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Next Generation of Drug-Delivery: Microchips

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The idea of creating a microchip to dispense drugs in humans began in the 1990s by researchers at the Massachusetts Institute of Technology.

Two of them are now on the Board of the company  MicroCHIPS which is developing such a product.

They hope to have it to market in 2017.

About the size of a Scrabble tile, the microchip is filled with medications and is programmed to dispense them automatically at exactly the right dose, then implanted under the skin.

 

Adjustments can be made remotely by a physician.  Says CEO of MicroCHIPS, Bradley Paddock:

“The MicroCHIPS implantable drug delivery device is the greatest advancement in delivering medicine since the first tablet pill was developed in 1876.”

The first in-human testing of the chip was performed in 2012 on eight women with osteoporosis. The chip was implanted  beneath the skin and an osteoporosis medication was released on a regular schedule over a four-month period. Physicians monitored drug release and dosage remotely. The device was found to be safe and effective.  Since then, improvements to the chip enable it to now administer a larger variety of drugs.

The first version scheduled to be released will likely be a hormonal contraception device that can deliver progestin and estrogen together like a combination birth control pill. The initial chip is expected to be productive for five years but the expectation is that further development will make it possible to administer medication effectively for up to sixteen years. Data from the chip can also transmit to doctors and hospitals so your drug history can be documented.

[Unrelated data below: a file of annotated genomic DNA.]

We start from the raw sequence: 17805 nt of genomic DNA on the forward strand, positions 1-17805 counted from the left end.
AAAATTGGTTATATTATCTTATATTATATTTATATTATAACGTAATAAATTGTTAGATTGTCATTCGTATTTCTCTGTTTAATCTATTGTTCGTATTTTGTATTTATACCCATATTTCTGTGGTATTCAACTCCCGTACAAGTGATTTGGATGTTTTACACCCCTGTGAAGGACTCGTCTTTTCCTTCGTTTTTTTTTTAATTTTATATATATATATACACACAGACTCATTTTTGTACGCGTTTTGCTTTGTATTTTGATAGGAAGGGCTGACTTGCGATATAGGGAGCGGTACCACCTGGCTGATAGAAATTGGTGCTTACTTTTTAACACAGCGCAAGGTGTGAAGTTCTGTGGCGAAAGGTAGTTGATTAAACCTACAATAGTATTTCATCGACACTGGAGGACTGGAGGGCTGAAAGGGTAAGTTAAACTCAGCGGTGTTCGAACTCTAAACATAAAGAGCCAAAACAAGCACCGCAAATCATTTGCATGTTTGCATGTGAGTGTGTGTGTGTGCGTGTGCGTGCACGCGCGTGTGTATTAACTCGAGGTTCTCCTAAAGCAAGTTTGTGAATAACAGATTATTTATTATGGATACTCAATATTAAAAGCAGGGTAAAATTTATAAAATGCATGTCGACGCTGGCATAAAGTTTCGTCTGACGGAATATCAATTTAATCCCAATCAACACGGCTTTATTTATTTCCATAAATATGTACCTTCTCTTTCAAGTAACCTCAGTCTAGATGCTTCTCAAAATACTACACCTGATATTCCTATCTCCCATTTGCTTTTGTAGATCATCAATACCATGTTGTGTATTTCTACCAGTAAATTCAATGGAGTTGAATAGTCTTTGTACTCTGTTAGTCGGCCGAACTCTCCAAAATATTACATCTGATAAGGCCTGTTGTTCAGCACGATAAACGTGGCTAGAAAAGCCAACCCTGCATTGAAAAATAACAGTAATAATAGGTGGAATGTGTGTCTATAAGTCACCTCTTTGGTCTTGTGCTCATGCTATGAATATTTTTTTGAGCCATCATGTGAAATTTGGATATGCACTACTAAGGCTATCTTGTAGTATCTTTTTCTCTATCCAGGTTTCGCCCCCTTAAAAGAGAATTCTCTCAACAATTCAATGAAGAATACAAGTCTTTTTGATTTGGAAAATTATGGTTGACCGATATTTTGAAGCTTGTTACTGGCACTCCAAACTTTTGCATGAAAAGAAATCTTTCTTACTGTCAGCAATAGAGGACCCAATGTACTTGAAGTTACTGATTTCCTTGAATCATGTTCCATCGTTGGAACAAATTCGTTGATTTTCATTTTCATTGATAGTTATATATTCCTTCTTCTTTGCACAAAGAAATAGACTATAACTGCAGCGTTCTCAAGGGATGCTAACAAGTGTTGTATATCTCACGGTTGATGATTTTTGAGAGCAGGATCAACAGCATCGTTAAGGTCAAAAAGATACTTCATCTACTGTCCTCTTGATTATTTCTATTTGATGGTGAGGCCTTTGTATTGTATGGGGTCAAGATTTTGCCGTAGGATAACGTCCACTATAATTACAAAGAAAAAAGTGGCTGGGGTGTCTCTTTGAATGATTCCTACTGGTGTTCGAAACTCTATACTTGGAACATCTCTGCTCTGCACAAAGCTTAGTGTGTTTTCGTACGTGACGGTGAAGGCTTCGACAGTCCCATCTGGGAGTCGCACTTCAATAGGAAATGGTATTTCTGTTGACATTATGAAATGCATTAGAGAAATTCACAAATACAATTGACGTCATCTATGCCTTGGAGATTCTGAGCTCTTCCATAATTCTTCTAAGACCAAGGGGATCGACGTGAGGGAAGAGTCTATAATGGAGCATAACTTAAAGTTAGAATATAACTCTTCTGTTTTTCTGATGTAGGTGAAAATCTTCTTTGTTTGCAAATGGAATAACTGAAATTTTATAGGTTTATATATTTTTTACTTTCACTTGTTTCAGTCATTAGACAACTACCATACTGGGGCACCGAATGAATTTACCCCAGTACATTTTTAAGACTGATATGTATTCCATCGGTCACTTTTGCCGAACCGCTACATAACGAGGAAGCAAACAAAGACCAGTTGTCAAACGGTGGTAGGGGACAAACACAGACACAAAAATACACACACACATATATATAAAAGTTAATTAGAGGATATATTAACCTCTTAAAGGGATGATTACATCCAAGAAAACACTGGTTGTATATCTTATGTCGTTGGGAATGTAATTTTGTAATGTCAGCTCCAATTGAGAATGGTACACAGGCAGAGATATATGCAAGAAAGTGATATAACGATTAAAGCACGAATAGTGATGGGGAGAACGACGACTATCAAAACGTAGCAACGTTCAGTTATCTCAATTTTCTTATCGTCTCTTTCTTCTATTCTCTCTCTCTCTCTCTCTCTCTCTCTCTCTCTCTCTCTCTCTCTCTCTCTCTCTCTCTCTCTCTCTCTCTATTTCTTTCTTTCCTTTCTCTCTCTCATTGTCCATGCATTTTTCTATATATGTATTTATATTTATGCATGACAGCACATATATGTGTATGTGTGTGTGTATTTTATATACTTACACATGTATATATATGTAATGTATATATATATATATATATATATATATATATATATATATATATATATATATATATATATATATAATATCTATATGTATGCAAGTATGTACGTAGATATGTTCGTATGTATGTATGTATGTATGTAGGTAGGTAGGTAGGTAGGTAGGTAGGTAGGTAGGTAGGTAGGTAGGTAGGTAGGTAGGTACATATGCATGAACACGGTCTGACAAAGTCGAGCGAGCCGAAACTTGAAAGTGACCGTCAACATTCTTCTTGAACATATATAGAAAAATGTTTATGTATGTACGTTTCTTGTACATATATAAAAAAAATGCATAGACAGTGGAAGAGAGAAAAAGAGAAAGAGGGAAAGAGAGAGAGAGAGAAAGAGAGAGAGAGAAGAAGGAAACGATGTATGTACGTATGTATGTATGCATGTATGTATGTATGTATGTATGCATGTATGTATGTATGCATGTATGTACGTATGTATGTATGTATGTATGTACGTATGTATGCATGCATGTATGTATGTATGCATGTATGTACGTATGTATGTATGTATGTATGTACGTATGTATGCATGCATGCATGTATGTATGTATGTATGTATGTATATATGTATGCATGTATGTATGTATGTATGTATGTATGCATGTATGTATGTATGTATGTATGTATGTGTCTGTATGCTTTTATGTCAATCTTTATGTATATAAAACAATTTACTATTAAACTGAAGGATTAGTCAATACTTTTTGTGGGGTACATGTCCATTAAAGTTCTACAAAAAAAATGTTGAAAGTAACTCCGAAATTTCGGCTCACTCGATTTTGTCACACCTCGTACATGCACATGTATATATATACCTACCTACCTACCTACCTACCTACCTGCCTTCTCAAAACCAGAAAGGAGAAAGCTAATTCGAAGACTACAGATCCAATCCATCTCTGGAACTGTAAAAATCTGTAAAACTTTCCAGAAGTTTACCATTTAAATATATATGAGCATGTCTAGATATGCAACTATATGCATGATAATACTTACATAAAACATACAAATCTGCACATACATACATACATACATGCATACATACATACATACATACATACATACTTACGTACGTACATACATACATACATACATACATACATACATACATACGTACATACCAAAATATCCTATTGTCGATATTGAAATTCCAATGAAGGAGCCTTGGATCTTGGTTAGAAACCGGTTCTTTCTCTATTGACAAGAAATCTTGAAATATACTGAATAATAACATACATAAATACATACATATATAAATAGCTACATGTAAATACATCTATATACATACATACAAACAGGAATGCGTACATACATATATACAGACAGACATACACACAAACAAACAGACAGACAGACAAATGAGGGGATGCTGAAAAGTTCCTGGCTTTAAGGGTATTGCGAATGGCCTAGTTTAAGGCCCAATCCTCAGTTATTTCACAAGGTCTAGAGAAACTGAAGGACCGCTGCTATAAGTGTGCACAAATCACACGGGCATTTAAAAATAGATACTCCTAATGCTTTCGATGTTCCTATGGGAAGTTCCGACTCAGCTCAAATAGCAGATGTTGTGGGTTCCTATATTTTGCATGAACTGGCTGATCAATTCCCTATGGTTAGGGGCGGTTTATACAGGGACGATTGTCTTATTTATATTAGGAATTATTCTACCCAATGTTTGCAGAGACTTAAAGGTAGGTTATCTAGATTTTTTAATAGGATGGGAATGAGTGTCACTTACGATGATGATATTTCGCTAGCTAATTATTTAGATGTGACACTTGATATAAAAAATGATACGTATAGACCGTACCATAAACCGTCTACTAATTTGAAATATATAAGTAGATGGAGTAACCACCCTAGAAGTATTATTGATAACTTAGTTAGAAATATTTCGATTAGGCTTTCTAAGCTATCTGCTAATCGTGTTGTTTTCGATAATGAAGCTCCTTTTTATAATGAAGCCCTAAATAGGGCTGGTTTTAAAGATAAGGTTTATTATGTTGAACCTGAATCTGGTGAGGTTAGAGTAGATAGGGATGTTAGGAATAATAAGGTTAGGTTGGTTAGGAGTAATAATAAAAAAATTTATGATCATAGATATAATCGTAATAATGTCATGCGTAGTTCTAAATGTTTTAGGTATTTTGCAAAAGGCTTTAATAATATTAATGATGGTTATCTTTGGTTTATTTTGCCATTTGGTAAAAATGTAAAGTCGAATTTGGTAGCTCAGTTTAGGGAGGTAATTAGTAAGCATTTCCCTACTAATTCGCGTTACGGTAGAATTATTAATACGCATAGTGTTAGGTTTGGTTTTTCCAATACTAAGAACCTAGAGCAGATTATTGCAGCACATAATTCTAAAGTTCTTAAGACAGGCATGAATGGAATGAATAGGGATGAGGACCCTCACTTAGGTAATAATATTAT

A similar device is also under development to treat chronic conditions like multiple sclerosis. This opens the door to potential new therapies because the chip protects unstable drugs. An additional use planned for this technology is as a rescue device for high-risk patients for drug release in the event of heart attack, stroke, or allergic reactions.

While the idea of automated drug management might be attractive, offering freedom from having to remember what you took and when, there are very serious implications.

Will physicians be willing to assume extra responsibility for maintaining their patients’ drug regimens on a daily basis? How will you know if the dosage is correct in the short term and if it’s not, what are the consequences? For how many people is it really a burden to monitor their own health?

Given that all things—animate and inanimate—are subject to change and error, a device invisible and inaccessible to you that is responsible for your well-being requires a great deal of your trust.

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